entered this dreaded wood. I ordered my second brigade (then

commanded by Colonel T. Kilby Smith, Colonel Smart being wounded)

to form on its right, and my fourth brigade, Colonel Bnekland, on

its right; all to advance abreast with this Kentucky brigade before

mentioned, which I afterward found to be Rousseau’s brigade of

McCook’s division. I gave personal direction to the twenty-four

pounder guns, whose well-directed fire first silenced the enemy’s

guns to the left, and afterward at the Shiloh meeting-house.

Rousseau’s brigade moved in splendid order steadily to the front,

sweeping every thing before it, and at 4 p.m. we stood upon the

ground of our original front line; and the enemy was in full

retreat. I directed my several brigades to resume at once their

original camps.

Several times during the battle, cartridges gave out; but General

Grant had thoughtfully kept a supply coming from the rear. When I

appealed to regiments to stand fast, although out of cartridges, I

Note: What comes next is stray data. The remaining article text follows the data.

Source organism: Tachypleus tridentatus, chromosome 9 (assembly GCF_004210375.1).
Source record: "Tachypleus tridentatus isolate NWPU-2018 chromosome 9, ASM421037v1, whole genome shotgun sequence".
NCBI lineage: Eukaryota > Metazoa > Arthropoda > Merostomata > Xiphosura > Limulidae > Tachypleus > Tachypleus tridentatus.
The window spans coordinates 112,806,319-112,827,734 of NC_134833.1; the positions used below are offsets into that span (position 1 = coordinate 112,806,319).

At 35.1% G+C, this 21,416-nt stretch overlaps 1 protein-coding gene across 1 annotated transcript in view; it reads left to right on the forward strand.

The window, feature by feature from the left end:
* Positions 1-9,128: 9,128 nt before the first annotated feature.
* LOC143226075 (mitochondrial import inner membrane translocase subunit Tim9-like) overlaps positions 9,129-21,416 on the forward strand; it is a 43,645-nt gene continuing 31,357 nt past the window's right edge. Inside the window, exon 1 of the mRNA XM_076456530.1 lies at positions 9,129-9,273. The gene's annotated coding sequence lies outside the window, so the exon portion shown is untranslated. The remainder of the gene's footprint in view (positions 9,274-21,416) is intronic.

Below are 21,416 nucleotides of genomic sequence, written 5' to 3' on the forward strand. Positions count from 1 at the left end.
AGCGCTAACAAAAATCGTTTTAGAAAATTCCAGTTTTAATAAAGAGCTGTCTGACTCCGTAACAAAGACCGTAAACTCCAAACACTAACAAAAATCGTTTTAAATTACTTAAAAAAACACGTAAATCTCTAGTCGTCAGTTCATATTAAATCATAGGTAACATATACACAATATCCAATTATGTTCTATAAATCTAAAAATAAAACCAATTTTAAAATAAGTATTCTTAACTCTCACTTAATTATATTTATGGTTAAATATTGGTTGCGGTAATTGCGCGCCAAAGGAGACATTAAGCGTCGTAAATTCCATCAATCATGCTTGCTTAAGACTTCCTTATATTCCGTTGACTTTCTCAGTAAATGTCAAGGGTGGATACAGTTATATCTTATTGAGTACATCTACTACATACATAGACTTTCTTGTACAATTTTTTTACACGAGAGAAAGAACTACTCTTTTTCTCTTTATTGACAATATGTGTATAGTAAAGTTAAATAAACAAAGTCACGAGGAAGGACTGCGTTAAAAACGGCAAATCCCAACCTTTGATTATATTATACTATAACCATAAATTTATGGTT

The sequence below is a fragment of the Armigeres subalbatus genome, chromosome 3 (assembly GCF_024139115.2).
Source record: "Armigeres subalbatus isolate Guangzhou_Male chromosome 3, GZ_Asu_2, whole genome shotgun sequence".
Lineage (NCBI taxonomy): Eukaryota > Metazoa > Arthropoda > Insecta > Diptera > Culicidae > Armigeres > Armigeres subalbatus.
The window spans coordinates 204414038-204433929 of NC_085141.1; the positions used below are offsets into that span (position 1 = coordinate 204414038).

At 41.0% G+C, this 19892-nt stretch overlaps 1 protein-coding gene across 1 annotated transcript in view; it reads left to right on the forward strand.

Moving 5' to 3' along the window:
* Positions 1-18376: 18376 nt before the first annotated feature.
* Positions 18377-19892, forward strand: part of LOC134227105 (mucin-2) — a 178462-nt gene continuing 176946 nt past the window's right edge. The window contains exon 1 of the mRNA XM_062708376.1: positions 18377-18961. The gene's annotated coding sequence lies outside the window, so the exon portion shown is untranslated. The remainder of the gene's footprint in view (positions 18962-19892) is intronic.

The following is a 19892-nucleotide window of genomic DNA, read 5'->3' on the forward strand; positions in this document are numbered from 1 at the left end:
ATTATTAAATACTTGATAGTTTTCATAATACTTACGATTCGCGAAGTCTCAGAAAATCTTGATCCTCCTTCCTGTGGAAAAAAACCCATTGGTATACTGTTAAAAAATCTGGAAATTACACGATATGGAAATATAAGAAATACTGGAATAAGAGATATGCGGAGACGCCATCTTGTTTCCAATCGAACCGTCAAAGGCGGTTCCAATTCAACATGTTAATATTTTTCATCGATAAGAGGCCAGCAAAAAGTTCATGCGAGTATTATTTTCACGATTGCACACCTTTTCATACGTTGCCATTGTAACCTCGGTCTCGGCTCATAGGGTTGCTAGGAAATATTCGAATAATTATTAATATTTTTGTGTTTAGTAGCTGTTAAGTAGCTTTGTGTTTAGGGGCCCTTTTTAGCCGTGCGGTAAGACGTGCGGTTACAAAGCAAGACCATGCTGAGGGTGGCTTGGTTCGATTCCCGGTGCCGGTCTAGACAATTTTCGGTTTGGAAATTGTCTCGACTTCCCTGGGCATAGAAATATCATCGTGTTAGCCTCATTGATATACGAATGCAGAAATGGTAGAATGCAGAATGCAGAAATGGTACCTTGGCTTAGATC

did so because, to retire a regiment for any cause, has a bad

effect on others. I commend the Fortieth Illinois and Thirteenth

Missouri for thus holding their ground under heavy fire, although

their cartridge-boxes were empty.

I am ordered by General Grant to give personal credit where I think

it is due, and censure where I think it merited. I concede that

General McCook’s splendid division from Kentucky drove back the

enemy along the Corinth road, which was the great centre of this

field of battle, where Beauregard commanded in person, supported by

Bragg’s, Polk’s, and Breckenridge’s divisions. I think Johnston

was killed by exposing himself in front of his troops, at the time

of their attack on Buckland’s brigade on Sunday morning; although